Estimating scalar sources, sinks, and fluxes in a forest canopy using Lagrangian, Eulerian, and hybrid inverse models
A new method was developed to estimate canopy sources and sinks from measured mean concentration profiles within the canopy (referred to as the "inverse" problem). The proposed method combined many of the practical advantages of the Lagrangian localized near-field (LNF) theory and higher-order Eulerian (EUL) closure principles. Particularly, this "hybrid" method successfully combined the essential conservation equations of closure modeling and the robustness of the regression source inversion developed for LNF theory. The proposed method along with LNF and EUL were tested using measurements from two field experiments collected in a pine forest and published measurements from a wind tunnel experiment. The field experiments were conducted to investigate the vertical distribution of the scalar fluxes within the canopy and the temporal patterns of the scalar fluxes above the canopy. This comparison constitutes the first "inverse method" comparison performed using the same data sets on all three models. For the wind tunnel data, all three models well reproduced the measured flux distribution. For the field experiments, all three models recovered the measured spatial and temporal flux distribution in an ensemble sense. The agreement between these three models is desirable to the inverse problem because it adds the necessary confidence in the computed flux distributions. However, the agreement among all three models with the field measurements, on a 30-min time step, was less than satisfactory. Additionally, the divergence between models and measurements increased with departure from a near-neutral atmospheric state. Despite fundamental differences in these model approximations, this similarity in model performance suggests that the source information recovered from a measured one-dimensional mean concentration profile will not be further enhanced by a one-dimensional steady state, planar homogeneous model of neutral flows. Copyright 2000 by the American Geophysical Union.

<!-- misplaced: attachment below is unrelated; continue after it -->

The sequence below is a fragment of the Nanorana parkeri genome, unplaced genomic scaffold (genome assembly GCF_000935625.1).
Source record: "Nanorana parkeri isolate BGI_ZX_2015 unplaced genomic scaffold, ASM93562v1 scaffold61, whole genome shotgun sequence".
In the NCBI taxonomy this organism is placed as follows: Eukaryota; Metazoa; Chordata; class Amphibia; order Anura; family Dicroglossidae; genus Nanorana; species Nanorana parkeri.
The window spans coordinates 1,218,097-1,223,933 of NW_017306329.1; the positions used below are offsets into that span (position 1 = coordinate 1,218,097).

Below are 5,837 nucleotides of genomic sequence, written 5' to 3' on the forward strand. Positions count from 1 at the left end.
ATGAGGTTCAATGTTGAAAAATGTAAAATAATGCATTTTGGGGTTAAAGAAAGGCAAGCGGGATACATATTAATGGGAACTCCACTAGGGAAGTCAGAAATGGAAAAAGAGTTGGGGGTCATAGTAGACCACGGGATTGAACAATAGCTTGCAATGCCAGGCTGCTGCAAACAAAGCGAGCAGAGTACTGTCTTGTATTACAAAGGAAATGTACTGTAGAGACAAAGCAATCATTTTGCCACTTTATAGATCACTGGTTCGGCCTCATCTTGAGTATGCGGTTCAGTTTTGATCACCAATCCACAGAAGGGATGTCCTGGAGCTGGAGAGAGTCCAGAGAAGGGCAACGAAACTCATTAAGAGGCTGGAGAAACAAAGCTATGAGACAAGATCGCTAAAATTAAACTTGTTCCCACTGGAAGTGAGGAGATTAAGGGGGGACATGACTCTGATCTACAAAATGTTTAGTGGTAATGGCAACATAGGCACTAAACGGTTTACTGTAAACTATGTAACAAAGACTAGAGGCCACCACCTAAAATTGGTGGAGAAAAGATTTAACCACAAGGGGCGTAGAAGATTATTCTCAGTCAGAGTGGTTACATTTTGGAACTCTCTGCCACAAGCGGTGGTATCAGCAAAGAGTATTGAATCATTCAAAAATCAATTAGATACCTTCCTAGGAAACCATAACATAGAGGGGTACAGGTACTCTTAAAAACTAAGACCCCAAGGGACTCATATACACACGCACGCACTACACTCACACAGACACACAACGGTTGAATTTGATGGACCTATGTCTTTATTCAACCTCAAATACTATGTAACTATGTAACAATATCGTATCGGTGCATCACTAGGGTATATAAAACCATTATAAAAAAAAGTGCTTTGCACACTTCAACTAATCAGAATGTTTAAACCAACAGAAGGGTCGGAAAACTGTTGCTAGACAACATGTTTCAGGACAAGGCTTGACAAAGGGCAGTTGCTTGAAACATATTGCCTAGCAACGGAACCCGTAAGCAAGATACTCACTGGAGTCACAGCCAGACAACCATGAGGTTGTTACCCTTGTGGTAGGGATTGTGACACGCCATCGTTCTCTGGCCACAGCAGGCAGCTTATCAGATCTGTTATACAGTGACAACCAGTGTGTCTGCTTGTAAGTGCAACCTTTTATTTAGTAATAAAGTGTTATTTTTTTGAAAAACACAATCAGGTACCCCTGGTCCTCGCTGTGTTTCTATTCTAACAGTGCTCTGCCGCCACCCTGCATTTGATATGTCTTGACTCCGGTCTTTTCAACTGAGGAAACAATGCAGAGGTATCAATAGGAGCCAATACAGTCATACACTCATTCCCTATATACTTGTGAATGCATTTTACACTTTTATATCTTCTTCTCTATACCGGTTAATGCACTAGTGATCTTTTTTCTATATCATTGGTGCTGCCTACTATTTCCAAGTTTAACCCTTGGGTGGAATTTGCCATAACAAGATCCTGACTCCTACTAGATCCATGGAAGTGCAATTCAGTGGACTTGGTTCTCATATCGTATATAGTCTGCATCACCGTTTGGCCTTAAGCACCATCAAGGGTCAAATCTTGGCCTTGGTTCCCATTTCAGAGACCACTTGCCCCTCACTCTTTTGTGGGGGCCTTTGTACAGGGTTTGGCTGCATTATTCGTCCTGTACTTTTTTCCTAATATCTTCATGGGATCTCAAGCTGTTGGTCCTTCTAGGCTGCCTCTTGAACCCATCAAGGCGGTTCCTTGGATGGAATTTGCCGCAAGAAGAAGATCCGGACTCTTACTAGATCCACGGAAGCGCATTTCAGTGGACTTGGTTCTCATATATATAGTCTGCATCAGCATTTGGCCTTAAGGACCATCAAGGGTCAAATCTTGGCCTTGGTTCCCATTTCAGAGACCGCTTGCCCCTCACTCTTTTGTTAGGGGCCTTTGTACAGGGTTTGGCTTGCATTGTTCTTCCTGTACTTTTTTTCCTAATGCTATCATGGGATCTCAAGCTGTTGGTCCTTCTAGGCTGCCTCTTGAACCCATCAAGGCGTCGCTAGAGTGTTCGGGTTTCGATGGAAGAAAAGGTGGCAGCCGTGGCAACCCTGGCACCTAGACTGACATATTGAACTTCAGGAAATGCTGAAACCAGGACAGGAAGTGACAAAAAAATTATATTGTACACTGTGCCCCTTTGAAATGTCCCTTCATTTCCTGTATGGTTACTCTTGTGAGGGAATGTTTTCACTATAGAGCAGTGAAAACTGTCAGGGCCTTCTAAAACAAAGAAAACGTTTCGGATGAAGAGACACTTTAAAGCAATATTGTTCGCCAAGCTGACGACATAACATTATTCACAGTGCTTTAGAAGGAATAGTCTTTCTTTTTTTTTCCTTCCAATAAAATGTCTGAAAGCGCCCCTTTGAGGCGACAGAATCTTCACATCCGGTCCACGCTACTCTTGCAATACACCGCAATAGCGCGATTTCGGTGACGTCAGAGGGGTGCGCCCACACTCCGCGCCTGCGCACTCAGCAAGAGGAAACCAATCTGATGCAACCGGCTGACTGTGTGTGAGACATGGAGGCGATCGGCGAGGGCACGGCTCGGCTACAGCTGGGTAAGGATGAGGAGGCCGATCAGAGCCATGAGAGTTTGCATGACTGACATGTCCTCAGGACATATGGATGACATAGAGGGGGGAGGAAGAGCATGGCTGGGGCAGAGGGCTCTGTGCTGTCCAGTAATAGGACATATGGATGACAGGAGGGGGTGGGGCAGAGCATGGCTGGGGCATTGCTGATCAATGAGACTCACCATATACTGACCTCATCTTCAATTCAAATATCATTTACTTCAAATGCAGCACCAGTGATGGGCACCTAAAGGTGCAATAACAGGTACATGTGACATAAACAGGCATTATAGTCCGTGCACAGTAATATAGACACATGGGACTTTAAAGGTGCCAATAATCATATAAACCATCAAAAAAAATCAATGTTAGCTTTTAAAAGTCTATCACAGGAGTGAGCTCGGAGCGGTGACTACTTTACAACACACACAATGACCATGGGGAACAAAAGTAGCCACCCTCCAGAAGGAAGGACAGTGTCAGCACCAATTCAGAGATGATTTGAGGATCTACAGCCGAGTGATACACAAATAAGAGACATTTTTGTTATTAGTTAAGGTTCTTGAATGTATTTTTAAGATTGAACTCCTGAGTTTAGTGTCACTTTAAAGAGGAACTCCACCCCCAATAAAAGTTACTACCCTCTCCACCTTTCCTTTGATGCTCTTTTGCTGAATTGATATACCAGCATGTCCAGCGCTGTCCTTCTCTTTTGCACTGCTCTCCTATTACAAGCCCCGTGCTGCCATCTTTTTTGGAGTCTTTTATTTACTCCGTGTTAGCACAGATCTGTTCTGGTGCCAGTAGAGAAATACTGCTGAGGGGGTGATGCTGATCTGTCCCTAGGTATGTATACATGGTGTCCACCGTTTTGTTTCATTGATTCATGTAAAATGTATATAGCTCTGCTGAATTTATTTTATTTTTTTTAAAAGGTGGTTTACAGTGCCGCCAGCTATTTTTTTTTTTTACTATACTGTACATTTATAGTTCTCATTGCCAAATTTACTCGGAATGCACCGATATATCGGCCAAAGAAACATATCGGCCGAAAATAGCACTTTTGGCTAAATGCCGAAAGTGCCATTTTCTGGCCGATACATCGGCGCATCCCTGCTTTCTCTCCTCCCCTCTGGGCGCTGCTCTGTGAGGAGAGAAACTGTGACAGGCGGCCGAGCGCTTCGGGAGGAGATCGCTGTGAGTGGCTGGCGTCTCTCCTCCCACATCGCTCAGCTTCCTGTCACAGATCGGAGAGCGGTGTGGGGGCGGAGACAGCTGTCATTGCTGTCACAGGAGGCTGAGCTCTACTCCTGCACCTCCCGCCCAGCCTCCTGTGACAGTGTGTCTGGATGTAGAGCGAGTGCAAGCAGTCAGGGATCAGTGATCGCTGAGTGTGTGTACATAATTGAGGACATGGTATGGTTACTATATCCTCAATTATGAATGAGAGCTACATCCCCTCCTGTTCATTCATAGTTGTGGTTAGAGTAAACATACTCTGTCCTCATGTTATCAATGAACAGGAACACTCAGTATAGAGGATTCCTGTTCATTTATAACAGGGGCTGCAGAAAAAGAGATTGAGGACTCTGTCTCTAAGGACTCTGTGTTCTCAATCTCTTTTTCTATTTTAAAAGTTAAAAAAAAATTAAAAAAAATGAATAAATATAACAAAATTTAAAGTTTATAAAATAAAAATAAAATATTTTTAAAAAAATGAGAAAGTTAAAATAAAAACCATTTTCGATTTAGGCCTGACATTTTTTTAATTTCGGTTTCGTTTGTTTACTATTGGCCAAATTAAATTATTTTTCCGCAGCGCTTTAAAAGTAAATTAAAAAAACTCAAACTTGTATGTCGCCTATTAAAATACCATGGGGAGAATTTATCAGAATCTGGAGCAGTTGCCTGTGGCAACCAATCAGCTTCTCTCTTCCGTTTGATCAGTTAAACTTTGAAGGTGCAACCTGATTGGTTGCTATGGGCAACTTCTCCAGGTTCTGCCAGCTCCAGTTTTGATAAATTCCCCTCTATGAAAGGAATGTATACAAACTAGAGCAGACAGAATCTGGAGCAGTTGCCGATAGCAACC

Siqueira, M; Lai, CT; Katul, G
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